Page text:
I don’t, of my own choice, watch television. By this I mean, I never pick up a remote and turn on a TV, regardless of whether I’m at home or at a hotel. However, I’m occasionally exposed to TV when I’m in a room where someone else has turned it on, and this is essentially my only exposure to big-screen advertising, as I adblock ruthlessly on all my computers. Part of the reason I avoid TV is that I detest all advertising to a degree that’s hard to verbalize. Many of the ads I’m forced to endure via this sort of secondary exposure I find not merely annoying, but also baffling. In particular, the idea of advertising Internet-native products like Namely (HR) or Rover (Uber for petsitters) on TV seems very 2000-dotcom; very “capturing eyeballs”. I’m not even talking about whether or not the products themselves make sense – I’m simply talking about whether it makes sense to advertise them on TV. If your product exists only on the Internet, and can only be purchased there, and is targeted at the app generation of cord-cutters, then TV advertising seems like a strange way to burn investor capital.
One product category that neither makes sense in general, nor makes sense to see advertised on TV, is meal kit delivery plans such as Blue Apron, HelloFresh, Home Chef and many others. The details of these different offerings have slight variations, but they generally adhere very closely to the following game plan:
- They almost universally focus on providing the components and recipe for a home-cooked evening meal; typically only one main course, or one main course and a side. Breakfast and lunch are not typically part of the plan. Beverages, dessert and appetizers are also not included.
- Each week, there are a set number of recipes available from which you can select the ones you prefer and how many servings you require for each recipe.
- There is an option to ship fewer than 7 meals per week (3 meals is a common package size).
- These are subscription services; you sign up, and you are charged recurring fees (typically every week) until you cancel.
- You have the ability to skip one or more scheduled deliveries without canceling service, in order to handle things like vacations, work travel, and other circumstances that might preclude you from cooking for a week.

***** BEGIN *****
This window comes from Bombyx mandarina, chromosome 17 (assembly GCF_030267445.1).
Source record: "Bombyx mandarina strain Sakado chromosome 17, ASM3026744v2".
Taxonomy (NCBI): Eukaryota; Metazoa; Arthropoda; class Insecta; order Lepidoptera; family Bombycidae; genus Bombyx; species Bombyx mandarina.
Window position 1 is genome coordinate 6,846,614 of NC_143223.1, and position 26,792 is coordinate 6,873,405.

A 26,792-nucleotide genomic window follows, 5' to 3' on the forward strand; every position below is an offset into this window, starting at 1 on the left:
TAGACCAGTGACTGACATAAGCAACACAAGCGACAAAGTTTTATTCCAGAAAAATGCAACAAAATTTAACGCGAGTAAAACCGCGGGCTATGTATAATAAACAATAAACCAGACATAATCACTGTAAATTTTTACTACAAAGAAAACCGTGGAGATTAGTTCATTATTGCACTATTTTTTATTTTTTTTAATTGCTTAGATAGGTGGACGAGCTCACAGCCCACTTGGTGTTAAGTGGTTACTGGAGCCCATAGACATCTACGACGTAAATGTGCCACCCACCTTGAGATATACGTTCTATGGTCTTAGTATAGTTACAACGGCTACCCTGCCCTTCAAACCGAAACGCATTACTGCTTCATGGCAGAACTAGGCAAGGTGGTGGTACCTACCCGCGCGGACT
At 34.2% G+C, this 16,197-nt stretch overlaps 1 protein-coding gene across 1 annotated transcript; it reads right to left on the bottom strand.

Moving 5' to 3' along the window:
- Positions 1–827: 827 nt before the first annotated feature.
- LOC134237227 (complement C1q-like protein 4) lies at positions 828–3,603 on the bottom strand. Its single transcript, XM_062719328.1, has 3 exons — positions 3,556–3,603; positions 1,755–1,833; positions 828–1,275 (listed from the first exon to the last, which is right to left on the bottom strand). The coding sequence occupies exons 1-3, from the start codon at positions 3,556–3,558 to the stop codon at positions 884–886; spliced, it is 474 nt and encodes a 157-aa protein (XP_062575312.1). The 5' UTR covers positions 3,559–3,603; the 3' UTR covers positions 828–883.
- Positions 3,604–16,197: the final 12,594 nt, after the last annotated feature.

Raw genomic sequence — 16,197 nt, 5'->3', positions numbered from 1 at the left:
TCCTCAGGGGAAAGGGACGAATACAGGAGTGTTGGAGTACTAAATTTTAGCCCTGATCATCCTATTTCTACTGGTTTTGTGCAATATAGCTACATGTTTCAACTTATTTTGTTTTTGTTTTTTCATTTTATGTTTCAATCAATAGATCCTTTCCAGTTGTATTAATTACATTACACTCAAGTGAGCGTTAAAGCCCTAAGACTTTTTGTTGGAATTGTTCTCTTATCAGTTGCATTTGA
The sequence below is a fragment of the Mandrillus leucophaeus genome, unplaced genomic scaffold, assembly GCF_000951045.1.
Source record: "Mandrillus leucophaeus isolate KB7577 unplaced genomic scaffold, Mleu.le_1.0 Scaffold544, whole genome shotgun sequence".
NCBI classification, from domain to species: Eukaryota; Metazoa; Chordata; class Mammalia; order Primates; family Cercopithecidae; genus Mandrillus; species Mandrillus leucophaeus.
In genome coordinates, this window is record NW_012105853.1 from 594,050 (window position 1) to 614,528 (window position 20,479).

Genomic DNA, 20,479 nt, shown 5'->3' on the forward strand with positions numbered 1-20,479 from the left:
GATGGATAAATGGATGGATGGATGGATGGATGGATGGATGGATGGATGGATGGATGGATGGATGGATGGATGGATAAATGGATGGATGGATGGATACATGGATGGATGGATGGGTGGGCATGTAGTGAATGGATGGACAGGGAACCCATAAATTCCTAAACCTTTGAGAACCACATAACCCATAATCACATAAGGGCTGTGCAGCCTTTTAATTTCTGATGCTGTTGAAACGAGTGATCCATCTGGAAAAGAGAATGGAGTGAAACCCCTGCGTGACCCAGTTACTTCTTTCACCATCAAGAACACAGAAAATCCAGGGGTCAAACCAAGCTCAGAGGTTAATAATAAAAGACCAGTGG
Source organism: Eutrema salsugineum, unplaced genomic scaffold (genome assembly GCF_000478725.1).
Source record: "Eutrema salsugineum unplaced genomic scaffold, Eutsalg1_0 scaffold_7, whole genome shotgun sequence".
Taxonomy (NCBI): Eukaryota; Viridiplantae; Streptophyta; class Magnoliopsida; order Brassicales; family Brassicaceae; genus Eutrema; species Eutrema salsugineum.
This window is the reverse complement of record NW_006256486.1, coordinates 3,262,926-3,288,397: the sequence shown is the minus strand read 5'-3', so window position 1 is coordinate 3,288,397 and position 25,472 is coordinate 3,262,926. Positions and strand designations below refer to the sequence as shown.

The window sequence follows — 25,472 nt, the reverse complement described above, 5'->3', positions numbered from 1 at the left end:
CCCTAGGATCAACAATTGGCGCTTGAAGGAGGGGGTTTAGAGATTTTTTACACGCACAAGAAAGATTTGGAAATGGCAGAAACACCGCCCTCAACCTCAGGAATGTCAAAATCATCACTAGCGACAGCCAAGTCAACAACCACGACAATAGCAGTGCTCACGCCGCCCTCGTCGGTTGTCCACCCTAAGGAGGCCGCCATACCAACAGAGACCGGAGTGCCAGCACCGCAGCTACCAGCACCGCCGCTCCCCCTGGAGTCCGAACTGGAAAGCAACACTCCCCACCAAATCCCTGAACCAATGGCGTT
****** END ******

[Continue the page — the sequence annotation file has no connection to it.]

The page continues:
- Pricing is variable, but overall you’ll probably find yourself paying between $10-$15 per serving.
- These plans are vigorously promoted using low-cost (e.g. $10) Groupon/Livingsocial/etc coupons for the first week of food, followed by recurring billing at full price.
The products are pitched to people who want a home-cooked meal and claim to have around 30 minutes of prep/cook time as a rule. They appeal to sentiments of wanting to bond with your family by making something by hand for them, while avoiding the inconvenience of having to figure out recipes, go shopping, bring the food home and prep everything. I’ll pause here to refer you to a book I greatly enjoyed: Something from the Oven: Reinventing Dinner in 1950s America. This book talks about (inter alia) the evolution of products like boxed cake mixes, and how companies like General Mills gradually edged these into the lives of American housewives who were previously used to cooking from scratch using flour from a sack or barrel. The TL;DR here is that marketing people discovered that adding a few simple steps (add three eggs; measure a cup of oil; measure a cup of water) and giving people suggestions on how to “personalize” a recipe (bake according to directions, then put strawberries and whipped cream on top! Or maybe pineapple! You’re the cook; you decide!), people reach a much higher level of satisfaction and feel that they contributed significantly to the end result, even though practically all the “cooking” work was really done by a few industrial baking engineers and a couple of million dollars worth of automated mixing and packaging equipment. To a large degree, meal kits ride on the same wave of perceived personalization.
This digression aside: each week, you receive a cardboard box delivered by various shipping carriers. Within this box is:
- An insulating layer. This varies from a solid Styrofoam “box within a box”, to an aluminized freezer bag, to a six-walled polyethylene sachet filled with fluffy paper pulp (basically another “box within a box” except that in this case, the inner box is sort of a floppy plastic sleeve stuffed with fluffy brown paper waste).
- Typically two large 2lb+ frozen gel-paks the same size as the top and bottom of the box, to keep the food cool in transit and while sitting on your doorstep.
- Meats, shrinkwrapped by cooking portion size (i.e. if the particular vendor lets you choose 2, 4, 6, … servings for each recipe, then the meat will be packaged in chunks sized for 2 servings, so for example you’ll get 3 packages if you chose 6 servings).